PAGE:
Population control is a must for India

Recently, there have been many debates in India about population control. Unfortunately, some Muslim spokespersons and various opposition political parties think that it is a question of controlling the birth rates of minorities, without realizing that it is a necessity for all Indians in order to become a country of the first world. India has more than three times the population of the United States and less than a third of its land mass.

We will have a massive shortage of water as well as arable land, and more pollution if we do not control the galloping population growth.

We must offer our 1.3 billion citizens a better standard of living. Although India has done a very creditable job of creating enough food for all, we simply do not have the resources to provide quality education, housing, health services and adequate food to a population rapidly growing. Clean water will be scarce if we add 25 million babies a year, not to mention stretch our resources, to give every child good nutrition, healthcare, education and job opportunities when they will grow.

It really has nothing to do with religion. In fact, one of the first countries to have a comprehensive population control program was Indonesia, and it had nothing to do with China’s strict mandatory one-child policy.

I had the privilege in the 1990s of traveling to Indonesia to report in detail on its population programs and was impressed with the way they carried it forward. At that time, President Suharto was convinced that the country needed to delay its 200 millionth child by ten years and they succeeded.

Indonesia being a Muslim country where birth control is not a priority has managed to get all its citizens on board by talking to clerics not only in Muslim areas but also by convincing Christian and Catholic priests. It is pure political will and a multi-pronged approach that has helped young people and young families to have two or at most three children.

Every village, town, and city had mother-child clinics where pregnant women went to learn how to get the best nutrition for their unborn child. Once the child was born, the father and mother were told why it was better to delay the second child. Every month, a health worker visited the village to take vital statistics of the babies and see if they were well nourished, gaining weight and receiving all the vaccines that infants and children needed.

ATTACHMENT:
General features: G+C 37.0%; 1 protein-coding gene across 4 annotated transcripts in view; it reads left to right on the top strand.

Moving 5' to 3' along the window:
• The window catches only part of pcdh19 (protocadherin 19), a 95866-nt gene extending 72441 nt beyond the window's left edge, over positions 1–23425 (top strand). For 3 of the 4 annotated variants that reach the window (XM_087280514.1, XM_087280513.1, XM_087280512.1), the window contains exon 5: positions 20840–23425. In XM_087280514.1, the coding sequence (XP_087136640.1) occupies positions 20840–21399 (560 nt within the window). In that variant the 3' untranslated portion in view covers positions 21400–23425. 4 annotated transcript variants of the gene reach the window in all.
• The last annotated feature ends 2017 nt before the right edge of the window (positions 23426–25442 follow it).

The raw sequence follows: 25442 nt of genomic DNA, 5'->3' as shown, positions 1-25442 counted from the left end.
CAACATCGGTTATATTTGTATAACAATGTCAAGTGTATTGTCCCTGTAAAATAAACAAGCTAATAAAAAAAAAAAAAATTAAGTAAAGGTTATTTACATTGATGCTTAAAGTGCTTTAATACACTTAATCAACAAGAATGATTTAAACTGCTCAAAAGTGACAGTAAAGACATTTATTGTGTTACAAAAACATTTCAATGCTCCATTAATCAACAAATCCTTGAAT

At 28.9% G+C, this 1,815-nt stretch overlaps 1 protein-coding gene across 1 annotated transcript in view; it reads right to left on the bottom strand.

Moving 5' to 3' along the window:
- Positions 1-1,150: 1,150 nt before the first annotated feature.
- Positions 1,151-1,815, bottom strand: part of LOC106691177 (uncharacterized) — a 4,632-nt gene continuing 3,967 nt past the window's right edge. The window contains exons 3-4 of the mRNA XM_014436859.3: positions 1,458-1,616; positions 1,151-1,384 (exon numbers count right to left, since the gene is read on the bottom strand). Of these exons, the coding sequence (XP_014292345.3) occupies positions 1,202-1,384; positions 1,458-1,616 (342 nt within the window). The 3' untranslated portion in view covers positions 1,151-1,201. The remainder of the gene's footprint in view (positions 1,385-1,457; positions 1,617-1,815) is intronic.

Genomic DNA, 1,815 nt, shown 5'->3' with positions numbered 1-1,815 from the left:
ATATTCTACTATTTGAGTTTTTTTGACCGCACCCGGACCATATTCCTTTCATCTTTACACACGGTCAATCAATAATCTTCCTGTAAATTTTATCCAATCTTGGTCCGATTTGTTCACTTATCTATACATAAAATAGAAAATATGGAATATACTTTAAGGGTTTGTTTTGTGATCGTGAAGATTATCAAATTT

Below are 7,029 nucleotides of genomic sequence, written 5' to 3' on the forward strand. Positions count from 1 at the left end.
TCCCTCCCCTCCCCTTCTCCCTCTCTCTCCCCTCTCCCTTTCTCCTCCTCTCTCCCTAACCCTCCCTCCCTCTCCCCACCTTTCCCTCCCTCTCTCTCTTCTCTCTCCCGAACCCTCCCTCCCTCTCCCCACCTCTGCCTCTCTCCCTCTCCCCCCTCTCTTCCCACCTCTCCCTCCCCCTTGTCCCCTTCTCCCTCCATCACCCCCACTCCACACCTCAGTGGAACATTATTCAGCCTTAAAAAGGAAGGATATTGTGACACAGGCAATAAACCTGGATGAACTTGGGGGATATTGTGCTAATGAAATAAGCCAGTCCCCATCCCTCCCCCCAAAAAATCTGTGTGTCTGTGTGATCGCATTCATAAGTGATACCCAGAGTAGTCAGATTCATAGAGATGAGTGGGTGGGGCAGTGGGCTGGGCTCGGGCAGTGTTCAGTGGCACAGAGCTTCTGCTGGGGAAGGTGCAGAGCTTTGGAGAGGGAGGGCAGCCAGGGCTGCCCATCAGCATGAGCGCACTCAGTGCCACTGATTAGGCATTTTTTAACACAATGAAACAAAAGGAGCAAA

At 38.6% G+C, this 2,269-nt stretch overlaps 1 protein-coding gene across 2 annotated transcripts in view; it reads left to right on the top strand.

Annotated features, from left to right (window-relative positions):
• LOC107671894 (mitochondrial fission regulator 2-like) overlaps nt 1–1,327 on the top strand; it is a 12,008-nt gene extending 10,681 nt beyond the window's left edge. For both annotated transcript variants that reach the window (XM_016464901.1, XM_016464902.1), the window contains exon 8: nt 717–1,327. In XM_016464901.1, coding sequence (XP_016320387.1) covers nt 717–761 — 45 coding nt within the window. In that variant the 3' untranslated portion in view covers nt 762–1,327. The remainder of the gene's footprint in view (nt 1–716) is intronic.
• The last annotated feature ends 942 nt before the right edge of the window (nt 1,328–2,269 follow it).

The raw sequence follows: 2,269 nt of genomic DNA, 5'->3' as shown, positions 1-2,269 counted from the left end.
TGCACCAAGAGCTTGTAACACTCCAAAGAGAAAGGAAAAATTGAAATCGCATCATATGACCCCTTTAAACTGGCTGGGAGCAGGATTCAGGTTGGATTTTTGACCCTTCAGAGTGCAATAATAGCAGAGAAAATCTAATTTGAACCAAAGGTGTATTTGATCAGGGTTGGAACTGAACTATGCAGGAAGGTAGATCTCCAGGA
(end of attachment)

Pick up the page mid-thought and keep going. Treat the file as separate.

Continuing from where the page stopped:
In addition, they would provide advice on birth control measures to mothers and fathers would also be invited to the counseling sessions. Many times the in-laws were also advised. Then the couple could choose the birth control measure that would suit them.

An added incentive was to provide the wife with basic training on employment and work. This may include working at home, such as sewing clothes, growing vegetables to sell, or teaching. I met several mothers from villages and small towns who told me how much their lives and those of their children had improved since all these services had been offered.

I was also taken to a family planning institution, where workers from all over the world had come to be trained in messaging and practical steps. I spoke to some from India. They told me that they already had the skills but that in India the problem was that there was no political will. Due to the urgency and drastic methods tried during this time, family planning had a bad reputation. Even though it was now in the 1990s, no politician was willing to actively promote and support the issue. Forced and indiscriminate sterilization in the 1970s had put the whole issue on hold. It saddens me that one bad judgment set our country so far behind.

I also realized that educating women was only one factor in helping them want fewer children, but it was not the only factor. Family pressure and the need to have a male child was part and parcel of the mindset that needed to be changed and was changed by bringing in councils and churches and mosques, temples. It was indeed essential for religious families to have the support of their clerics.

Indonesia being the most populous Muslim country, managed it through political will and bringing together the different communities while ensuring that the babies born would be taken care of.

It is not difficult to do, but it requires political will and a national program. There will be a pushback from opposition parties and religious entities, but if this becomes the law of the land for every family, India can certainly achieve what Indonesia did thirty years ago.



The opinions expressed above are those of the author.